Huguenots and the Industrial Revolution
October 28 @ 2:00 pm - 3:30 pm£10.00
With Amanda Thomas from Friends of Medway Archives.
Nonconformist and Protestant thinking shaped the development of Great Britain following the Reformation. During the Industrial Revolution, Britain was at the forefront of innovation, an achievement in which Huguenot migrants played a significant part.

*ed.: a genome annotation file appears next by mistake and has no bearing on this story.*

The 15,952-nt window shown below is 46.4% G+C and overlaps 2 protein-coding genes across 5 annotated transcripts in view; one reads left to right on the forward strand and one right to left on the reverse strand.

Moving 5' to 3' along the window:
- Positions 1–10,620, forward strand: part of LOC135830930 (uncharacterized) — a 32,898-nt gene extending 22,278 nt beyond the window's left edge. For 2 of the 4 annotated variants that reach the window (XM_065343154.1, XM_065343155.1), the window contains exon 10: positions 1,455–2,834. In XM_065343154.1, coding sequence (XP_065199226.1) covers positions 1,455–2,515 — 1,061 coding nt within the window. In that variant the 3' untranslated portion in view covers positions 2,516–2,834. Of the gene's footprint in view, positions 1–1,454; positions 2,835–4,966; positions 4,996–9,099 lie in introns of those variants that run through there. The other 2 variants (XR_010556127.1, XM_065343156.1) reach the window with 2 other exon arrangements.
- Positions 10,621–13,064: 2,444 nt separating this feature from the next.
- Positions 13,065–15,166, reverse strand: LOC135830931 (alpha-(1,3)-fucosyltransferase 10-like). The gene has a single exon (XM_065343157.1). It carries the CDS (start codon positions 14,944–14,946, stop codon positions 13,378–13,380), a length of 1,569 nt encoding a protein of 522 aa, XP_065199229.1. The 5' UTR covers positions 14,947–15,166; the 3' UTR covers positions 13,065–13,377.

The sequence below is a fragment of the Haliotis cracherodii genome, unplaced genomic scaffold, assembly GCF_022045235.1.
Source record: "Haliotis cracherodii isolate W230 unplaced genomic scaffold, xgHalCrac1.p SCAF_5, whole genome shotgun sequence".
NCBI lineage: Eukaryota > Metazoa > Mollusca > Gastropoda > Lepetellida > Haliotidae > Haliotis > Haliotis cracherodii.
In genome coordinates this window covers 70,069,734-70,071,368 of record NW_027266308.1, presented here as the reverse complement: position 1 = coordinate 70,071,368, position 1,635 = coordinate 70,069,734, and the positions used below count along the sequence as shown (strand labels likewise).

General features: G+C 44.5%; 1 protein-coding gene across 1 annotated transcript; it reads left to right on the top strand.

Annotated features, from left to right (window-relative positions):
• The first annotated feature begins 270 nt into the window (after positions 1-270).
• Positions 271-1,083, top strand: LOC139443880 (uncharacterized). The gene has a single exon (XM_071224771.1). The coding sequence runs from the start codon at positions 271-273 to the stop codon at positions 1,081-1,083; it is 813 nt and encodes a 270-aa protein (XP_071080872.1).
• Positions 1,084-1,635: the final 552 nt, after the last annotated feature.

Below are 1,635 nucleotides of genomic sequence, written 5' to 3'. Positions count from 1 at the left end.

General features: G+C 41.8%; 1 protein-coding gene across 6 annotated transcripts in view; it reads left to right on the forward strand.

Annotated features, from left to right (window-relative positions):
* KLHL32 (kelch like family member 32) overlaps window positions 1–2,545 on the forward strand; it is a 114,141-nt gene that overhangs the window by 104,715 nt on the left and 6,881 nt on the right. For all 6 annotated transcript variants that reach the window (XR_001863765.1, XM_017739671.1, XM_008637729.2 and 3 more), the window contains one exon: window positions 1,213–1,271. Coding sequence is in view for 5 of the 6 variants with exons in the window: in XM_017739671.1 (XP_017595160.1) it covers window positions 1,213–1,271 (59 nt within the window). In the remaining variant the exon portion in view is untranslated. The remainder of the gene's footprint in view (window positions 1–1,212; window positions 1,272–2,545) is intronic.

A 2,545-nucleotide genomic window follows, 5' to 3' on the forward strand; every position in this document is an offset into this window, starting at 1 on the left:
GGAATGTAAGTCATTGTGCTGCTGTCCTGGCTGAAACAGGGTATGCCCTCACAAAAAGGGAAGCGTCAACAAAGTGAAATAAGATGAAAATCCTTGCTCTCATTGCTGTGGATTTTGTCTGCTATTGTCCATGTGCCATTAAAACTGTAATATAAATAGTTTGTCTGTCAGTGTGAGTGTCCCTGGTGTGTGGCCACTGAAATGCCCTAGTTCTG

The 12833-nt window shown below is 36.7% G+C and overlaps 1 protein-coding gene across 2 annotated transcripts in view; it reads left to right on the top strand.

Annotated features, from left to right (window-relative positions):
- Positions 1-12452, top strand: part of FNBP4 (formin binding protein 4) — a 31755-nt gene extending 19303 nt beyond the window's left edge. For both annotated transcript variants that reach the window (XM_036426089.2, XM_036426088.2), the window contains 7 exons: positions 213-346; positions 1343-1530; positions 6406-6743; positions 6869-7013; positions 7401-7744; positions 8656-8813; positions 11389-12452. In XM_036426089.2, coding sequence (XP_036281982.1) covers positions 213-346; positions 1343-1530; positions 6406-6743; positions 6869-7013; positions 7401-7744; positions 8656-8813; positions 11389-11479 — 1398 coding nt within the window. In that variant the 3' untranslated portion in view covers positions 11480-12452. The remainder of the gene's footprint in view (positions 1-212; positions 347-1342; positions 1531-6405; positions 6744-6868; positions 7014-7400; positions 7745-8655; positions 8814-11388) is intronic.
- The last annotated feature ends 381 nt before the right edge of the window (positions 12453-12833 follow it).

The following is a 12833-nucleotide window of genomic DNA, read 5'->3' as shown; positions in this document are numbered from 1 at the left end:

From as early as the Middle Ages, migrants from France and the Low Countries fine-tuned techniques which helped establish many of Britain’s ground-breaking industries, such as weaving, and the production of iron and glass. By the eighteenth century innovators like the papermaker Henry Fourdrinier and silk weaver George Courtauld had built on this earlier expertise and made their own unique contribution to the Industrial Revolution. Huguenot craftsmen also played their part with the design and manufacture of high quality consumer goods, including watches and clocks. Without these Britain’s factories would not have operated so efficiently and the new steam-powered locomotives transporting goods to Britain’s ports and cities would not have run on time.